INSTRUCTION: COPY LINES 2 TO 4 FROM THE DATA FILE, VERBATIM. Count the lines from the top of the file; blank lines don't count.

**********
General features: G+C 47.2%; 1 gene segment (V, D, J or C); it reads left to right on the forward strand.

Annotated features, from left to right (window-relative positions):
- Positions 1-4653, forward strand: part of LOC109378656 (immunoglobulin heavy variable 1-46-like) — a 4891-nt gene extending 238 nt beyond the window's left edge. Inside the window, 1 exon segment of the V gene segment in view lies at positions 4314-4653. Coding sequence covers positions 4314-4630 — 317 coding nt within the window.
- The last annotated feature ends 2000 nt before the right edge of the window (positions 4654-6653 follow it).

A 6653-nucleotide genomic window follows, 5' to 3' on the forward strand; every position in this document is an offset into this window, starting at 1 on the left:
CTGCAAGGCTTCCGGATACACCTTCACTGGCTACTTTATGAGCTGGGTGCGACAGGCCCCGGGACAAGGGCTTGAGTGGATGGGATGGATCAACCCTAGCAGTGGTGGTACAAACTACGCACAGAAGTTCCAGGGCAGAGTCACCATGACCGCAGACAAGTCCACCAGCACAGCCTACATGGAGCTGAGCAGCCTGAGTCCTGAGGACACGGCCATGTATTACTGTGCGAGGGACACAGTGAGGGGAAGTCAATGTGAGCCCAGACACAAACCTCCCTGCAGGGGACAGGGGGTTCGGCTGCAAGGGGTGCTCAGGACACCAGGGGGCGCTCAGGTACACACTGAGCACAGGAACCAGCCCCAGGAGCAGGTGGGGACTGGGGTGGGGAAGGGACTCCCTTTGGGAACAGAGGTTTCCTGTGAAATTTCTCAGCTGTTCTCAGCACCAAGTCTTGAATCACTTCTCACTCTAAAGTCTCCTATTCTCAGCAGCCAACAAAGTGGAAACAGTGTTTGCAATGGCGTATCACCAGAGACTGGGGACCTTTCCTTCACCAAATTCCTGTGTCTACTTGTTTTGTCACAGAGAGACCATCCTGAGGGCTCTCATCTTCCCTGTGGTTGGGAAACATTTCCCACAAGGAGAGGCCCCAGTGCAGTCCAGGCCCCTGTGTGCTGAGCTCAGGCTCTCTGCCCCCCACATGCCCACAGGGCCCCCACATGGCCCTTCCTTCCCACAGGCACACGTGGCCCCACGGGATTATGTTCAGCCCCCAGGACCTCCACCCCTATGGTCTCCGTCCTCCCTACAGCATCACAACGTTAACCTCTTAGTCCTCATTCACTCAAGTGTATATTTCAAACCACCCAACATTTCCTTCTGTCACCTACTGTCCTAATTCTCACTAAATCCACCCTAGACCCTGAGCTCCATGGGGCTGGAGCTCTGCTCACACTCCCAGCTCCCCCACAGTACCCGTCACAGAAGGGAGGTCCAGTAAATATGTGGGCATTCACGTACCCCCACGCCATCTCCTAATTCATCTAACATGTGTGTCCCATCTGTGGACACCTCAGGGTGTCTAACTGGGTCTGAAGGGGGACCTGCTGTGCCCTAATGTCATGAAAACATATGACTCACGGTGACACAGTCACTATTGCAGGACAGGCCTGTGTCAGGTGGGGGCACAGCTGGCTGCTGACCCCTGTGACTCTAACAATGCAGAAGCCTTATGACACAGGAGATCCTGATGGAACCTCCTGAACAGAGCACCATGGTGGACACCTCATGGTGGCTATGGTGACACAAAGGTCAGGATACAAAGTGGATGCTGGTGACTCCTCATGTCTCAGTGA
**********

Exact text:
Annotated features, from left to right (window-relative positions):
- Positions 1-4653, forward strand: part of LOC109378656 (immunoglobulin heavy variable 1-46-like) — a 4891-nt gene extending 238 nt beyond the window's left edge. Inside the window, 1 exon segment of the V gene segment in view lies at positions 4314-4653. Coding sequence covers positions 4314-4630 — 317 coding nt within the window.
- The last annotated feature ends 2000 nt before the right edge of the window (positions 4654-6653 follow it).